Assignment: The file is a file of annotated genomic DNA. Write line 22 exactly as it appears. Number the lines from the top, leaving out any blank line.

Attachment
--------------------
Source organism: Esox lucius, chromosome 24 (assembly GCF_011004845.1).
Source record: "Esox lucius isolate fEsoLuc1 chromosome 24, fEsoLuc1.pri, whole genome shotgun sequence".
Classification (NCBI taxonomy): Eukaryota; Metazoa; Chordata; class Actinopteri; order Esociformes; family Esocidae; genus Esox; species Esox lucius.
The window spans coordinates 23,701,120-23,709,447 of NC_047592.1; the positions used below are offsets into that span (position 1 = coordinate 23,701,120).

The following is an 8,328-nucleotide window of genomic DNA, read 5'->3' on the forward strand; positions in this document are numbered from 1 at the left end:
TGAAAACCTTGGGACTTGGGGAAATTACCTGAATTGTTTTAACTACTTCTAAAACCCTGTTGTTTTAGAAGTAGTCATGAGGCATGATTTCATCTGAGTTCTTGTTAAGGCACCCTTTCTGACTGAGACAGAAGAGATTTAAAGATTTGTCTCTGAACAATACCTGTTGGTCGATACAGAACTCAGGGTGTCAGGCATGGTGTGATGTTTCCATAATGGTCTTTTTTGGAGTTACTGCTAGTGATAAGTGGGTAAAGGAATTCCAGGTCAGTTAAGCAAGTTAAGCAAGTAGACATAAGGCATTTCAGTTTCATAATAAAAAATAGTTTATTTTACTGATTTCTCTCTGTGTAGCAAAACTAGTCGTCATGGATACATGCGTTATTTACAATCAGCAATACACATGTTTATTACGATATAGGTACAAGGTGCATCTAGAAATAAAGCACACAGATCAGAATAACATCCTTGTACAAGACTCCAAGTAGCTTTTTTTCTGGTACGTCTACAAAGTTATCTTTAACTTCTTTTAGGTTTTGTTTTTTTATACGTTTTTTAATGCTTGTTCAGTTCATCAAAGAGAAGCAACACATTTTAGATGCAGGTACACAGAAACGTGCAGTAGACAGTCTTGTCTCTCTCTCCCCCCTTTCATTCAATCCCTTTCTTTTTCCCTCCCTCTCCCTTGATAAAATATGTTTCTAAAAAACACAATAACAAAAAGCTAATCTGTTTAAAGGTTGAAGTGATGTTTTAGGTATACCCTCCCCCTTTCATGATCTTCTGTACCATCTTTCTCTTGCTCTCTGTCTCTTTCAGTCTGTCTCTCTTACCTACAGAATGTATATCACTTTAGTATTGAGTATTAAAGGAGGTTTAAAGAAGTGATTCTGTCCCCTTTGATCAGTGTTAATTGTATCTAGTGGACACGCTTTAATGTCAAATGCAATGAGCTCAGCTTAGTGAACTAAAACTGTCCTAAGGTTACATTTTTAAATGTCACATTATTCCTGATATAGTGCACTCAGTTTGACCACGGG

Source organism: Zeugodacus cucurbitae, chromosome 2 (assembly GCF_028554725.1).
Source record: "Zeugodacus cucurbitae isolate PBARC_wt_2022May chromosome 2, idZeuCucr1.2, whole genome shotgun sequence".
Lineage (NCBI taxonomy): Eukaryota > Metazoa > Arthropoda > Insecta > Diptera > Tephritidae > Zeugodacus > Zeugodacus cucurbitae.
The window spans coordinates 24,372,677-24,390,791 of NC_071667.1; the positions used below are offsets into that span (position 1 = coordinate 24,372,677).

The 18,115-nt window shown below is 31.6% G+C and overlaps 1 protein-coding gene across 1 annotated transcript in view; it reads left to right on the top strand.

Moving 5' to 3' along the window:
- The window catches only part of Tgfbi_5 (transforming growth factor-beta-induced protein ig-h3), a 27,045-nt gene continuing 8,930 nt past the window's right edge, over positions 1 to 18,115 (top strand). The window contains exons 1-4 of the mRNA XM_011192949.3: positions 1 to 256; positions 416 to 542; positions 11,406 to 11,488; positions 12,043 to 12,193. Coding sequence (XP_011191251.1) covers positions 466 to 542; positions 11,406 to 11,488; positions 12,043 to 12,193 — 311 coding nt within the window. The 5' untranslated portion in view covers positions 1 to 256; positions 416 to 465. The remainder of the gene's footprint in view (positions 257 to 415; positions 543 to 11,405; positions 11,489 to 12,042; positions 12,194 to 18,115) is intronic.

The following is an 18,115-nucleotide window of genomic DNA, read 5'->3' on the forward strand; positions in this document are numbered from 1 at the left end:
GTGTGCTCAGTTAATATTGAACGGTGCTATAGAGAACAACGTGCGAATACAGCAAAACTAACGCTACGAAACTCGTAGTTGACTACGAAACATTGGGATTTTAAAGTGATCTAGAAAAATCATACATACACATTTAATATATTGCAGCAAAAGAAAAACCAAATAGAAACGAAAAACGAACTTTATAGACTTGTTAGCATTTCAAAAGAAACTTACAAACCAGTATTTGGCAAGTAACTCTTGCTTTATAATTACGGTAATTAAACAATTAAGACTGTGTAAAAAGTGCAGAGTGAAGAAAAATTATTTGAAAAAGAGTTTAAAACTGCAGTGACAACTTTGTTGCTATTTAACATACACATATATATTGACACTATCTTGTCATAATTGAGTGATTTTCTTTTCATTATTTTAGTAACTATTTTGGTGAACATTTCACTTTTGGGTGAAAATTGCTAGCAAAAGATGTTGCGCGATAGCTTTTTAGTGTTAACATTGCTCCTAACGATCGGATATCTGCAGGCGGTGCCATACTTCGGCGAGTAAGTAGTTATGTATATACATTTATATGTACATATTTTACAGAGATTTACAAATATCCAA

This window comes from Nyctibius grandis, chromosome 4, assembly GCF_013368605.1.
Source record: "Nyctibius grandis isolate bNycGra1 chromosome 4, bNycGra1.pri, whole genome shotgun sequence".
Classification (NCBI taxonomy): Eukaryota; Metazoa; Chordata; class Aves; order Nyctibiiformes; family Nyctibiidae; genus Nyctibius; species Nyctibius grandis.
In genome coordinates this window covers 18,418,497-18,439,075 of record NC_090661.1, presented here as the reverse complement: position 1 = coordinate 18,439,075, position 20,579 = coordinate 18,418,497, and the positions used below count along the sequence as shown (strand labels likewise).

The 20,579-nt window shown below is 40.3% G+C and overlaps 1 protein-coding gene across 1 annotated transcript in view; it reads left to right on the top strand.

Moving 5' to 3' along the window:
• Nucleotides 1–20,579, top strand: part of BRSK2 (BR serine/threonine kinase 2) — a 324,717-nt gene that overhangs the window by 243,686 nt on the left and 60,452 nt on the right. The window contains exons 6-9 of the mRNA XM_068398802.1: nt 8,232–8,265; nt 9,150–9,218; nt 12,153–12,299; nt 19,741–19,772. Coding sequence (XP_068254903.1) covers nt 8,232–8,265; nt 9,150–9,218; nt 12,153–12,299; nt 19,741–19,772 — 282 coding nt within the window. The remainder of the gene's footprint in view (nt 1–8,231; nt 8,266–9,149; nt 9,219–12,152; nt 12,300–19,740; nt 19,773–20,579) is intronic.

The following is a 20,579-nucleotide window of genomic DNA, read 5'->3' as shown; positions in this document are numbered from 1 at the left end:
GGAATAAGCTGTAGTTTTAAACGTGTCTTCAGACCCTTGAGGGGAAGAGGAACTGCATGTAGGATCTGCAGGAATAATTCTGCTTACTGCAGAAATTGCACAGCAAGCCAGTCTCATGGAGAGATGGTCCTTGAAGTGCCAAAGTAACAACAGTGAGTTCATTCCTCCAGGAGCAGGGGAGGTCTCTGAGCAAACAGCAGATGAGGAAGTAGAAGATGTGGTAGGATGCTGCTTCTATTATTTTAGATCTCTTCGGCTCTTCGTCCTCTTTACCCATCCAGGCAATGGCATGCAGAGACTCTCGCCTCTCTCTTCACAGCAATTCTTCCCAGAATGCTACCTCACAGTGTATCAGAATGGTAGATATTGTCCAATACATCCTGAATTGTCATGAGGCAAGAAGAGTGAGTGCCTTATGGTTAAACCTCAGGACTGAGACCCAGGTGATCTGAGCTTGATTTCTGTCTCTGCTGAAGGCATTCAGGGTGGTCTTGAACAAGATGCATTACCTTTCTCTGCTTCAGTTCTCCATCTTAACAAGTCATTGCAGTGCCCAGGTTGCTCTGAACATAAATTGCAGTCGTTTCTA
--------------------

• Nucleotides 1–20,579, top strand: part of BRSK2 (BR serine/threonine kinase 2) — a 324,717-nt gene that overhangs the window by 243,686 nt on the left and 60,452 nt on the right. The window contains exons 6-9 of the mRNA XM_068398802.1: nt 8,232–8,265; nt 9,150–9,218; nt 12,153–12,299; nt 19,741–19,772. Coding sequence (XP_068254903.1) covers nt 8,232–8,265; nt 9,150–9,218; nt 12,153–12,299; nt 19,741–19,772 — 282 coding nt within the window. The remainder of the gene's footprint in view (nt 1–8,231; nt 8,266–9,149; nt 9,219–12,152; nt 12,300–19,740; nt 19,773–20,579) is intronic.